CEDAR CITY, Utah
The soon-to-be-dedicated Cedar City Utah Temple is Iron County’s newest structural landmark — but if it appears to be much older, there’s good reason.
Designers of the Church’s 159th temple wanted this towering building — with its “can’t-be-missed” locale that’s prominently visible to southbound motorists on I-15 — to double as a tribute to this region’s rich pioneer heritage.
The 39,802-square-foot edifice could be called an architectural cousin to the venerable Mormon temples in St. George and Manti — and to other historic Utah buildings in St. George, Beaver and Fillmore.
Visitors here “will feel like they are stepping back in time to the 19th-century,” said Elder Larry Y. Wilson, a General Authority Seventy and executive director of the Church’s temple department.
“When you look at the décor of the temple — the colors, the textures — everything about it evokes a building of that era.”
Elder Wilson hosted a large group of reporters Oct. 23 on a tour through Utah’s 17th temple, which is scheduled to be dedicated on Dec. 10.
Prior to the dedication, tens of thousands of people are expected to visit the temple during the public open house, which begins Friday and runs through Nov. 18 (except for the Sundays of Oct. 29, Nov. 5 and Nov. 12).
The Church enjoys a long history in Iron County’s largest city. Two years after the Mormon Pioneers settled the Salt Lake Valley in 1847, the apostle Parley P. Pratt confirmed the existence of rich veins of iron ore in the Cedar Valley. Another apostle, Elder George A. Smith, led a group of settlers to the region in 1851. Then the hardworking pioneers got to work — sharing the gospel with many of the indigenous Paiutes and building a community that continues growing 166 years later.
For Iron County Mormons, the St. George Utah Temple — located about 50 miles south of Cedar City — has served as a beloved, spiritual anchor for more than 140 years.
“But it has been a dream of the members of our Church here to have a temple in this location,” said Elder Wilson. “That dream has now been realized.”
Iron County-inspired beauty
The region’s natural wonders are reflected throughout the Cedar City Utah Temple. Deep rusts and corral blues define the interior’s colorful, calm palette.
“We have a lot of art glass that you can see from the exterior windows,” said the temple’s project manager, Mark Berry in a news release. “And in some of the design of that art glass from the exterior is a flower design. It’s kind of a columbine flower that is found in the high mountain valley areas in southern Utah.”
African mahogany woodwork and stone and tile flooring from Israel, Turkey, Spain and Iran reveal the quality and beauty of the building’s construction.
The goal of the recently completed Cedar City temple, said Elder Wilson, “was to create something that is worthy of an offering to God.”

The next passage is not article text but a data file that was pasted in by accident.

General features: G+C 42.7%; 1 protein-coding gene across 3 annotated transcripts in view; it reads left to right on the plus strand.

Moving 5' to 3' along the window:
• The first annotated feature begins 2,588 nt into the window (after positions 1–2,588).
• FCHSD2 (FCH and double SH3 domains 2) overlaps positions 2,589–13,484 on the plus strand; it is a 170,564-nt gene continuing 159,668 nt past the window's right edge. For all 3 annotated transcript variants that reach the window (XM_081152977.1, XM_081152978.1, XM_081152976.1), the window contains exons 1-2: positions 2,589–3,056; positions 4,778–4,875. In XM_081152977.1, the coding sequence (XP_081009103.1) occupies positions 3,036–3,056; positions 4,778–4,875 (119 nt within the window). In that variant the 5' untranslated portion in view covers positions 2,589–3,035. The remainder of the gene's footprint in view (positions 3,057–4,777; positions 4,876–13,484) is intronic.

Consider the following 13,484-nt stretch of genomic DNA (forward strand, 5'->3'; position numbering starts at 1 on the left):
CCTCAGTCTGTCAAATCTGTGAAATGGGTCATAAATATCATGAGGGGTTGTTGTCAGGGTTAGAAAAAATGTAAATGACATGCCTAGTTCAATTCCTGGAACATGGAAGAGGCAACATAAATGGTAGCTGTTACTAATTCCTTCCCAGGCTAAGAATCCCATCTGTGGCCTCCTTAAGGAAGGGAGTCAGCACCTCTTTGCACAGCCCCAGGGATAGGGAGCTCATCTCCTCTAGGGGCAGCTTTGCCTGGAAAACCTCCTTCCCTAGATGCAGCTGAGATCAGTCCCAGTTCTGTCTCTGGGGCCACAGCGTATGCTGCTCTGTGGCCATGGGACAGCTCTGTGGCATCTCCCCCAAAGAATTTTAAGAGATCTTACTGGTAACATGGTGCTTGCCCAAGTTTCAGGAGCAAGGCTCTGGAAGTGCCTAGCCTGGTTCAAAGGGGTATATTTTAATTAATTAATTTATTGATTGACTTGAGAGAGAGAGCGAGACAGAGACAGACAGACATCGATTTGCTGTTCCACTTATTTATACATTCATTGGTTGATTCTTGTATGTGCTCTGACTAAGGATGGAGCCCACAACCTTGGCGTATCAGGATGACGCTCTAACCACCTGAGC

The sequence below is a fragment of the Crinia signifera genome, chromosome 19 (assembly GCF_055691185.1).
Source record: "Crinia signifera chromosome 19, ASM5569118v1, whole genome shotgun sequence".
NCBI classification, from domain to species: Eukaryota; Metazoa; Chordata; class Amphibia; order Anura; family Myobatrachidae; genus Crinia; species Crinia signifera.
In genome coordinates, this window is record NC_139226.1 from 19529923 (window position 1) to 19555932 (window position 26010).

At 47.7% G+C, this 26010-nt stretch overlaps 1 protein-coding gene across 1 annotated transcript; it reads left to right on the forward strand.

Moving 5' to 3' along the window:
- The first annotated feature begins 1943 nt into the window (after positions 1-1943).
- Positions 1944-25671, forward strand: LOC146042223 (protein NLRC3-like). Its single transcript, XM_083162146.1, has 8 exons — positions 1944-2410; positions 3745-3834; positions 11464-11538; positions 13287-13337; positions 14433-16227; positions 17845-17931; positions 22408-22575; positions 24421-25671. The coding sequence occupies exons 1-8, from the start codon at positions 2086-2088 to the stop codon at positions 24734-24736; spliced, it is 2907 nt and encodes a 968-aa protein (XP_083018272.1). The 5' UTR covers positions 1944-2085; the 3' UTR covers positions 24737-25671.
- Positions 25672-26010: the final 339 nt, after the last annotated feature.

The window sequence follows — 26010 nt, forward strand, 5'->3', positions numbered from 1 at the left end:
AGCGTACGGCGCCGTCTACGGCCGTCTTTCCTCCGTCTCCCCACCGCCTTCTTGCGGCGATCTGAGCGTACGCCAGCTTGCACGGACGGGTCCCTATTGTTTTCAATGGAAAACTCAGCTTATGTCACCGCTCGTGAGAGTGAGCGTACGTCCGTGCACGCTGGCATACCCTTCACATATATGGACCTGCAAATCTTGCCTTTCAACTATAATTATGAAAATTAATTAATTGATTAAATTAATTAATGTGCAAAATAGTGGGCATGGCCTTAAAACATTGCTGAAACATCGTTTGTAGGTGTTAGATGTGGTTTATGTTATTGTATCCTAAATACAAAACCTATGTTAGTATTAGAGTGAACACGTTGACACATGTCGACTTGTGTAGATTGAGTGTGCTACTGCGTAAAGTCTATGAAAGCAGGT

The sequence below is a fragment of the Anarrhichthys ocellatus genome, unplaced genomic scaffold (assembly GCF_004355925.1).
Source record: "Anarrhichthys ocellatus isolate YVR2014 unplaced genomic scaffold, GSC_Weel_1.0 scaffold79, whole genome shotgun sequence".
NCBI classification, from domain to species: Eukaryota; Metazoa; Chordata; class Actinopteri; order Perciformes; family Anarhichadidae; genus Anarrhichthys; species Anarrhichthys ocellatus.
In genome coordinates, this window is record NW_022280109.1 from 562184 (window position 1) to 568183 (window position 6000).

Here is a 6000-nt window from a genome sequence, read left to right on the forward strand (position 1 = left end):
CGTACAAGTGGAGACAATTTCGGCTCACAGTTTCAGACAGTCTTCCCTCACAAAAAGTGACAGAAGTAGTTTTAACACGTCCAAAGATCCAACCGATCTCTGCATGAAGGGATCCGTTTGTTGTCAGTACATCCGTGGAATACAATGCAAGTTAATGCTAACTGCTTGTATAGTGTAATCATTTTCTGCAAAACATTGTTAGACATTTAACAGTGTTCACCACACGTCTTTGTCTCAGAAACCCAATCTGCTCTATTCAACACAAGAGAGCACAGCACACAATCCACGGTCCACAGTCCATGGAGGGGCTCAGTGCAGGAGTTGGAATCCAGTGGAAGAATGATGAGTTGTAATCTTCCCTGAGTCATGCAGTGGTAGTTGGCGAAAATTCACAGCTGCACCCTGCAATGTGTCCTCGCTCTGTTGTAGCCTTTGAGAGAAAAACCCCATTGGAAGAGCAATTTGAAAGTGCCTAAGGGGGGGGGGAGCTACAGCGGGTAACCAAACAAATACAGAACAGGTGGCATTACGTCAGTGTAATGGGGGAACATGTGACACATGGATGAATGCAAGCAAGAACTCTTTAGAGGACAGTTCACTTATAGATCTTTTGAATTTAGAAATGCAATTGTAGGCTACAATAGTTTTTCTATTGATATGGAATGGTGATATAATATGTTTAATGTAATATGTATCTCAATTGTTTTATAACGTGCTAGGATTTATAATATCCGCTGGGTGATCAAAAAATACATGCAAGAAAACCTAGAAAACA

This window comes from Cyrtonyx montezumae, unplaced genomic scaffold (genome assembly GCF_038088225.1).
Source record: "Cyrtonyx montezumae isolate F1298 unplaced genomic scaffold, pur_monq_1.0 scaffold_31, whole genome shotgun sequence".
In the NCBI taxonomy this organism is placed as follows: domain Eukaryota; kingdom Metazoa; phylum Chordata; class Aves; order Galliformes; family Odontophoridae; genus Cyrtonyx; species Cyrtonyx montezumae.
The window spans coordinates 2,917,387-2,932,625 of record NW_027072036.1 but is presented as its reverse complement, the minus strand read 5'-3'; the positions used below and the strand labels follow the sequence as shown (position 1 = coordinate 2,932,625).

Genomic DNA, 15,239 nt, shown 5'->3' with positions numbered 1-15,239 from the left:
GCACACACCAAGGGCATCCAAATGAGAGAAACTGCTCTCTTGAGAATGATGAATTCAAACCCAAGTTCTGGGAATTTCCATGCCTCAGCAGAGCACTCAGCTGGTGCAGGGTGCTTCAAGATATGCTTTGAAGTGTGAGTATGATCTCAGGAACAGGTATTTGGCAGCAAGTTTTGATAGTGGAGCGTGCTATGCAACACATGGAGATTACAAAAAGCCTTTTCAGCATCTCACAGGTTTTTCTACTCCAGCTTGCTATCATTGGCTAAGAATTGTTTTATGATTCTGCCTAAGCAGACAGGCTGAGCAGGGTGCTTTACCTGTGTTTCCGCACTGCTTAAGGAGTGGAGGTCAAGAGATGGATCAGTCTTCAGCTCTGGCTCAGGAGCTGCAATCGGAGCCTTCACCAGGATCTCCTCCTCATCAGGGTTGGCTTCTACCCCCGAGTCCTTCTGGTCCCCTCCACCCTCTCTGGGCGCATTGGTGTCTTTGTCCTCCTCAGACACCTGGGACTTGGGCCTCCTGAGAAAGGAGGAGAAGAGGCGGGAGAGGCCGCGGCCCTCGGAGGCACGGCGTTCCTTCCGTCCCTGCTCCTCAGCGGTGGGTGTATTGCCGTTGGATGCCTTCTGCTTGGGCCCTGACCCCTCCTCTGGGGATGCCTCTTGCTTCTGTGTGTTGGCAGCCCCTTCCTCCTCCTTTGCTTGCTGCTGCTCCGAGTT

Located at the opposite-side entrances of the new edifice are two historic, deep-colored windows that were recovered and donated to the Church from the Astoria Presbyterian Church in Queens, New York, when the building was razed nine years ago. Both windows depict the Savior for whom the temple was built.
“Everything in the temple centers on Jesus Christ,” emphasized Elder Wilson.
Eight original pieces of art have also been placed inside the new temple. Some depict the life of Christ — including His forgiving, life-saving moment with the woman taken in adultery. Others capture the world-famous red cliff landscapes of nearby Bryce and Kolob canyons.
During Monday’s tour, Elder Wilson walked with the media visitors through the temple baptistry, the bride’s room, sealing and ordinance rooms and the majestic yet subdued celestial room. In each room he explained the eternal purpose of temples. He frequently stopped to point out symbolism found representing purity and the disciple’s ascent to his or her heavenly home.
“Striving to become a better person is what the temple is all about,” he said.
It’s a sanctified refuge, he added, to discover personal revelation and guidance.
In one of the temple’s three sealing rooms, Elder Wilson spoke of being sealed, as a 7-year-old boy, to his parents and siblings inside the Idaho Falls Idaho Temple. Kneeling together at the temple altar and being forever linked as a family remains one of the Church’s leader’s favorite childhood memories.
“It gave me a sense of eternal belonging,” he said.
A historic moment for all of Cedar City
Becki Bronson is proud to call herself “a Cedar City girl.” In the decades she’s called Iron County home, she’s come to love the area and its people.
The city’s first temple, she said, “has been on our hearts, minds and lips” since it was announced by President Thomas S. Monson on April 6, 2013. Ground was broken for the temple on Aug. 8, 2015.
Bronson is counting down the days until the temple is dedicated and she and her fellow Mormons here can get to work. The inviting edifice has already become a powerful tool of instruction and guidance for many local families.
“I can teach my children on a regular basis about the importance of the temple,” she said.
Elder Wilson said the impact of the Cedar City temple would be felt beyond the neighboring Mormon congregations.
“This temple forever changes [Cedar City],” he said. “It becomes a symbol that there is a House of God — a place more holy than any other — in this community. Every time you drive by it you can’t help but be inspired by its beauty and to have your thoughts drawn toward God and His purposes for this earth and for your life.”
Once dedicated, the Cedar City Utah Temple will serve approximately 45,000 Latter-day Saints in 17 stakes in southern Utah and eastern Nevada.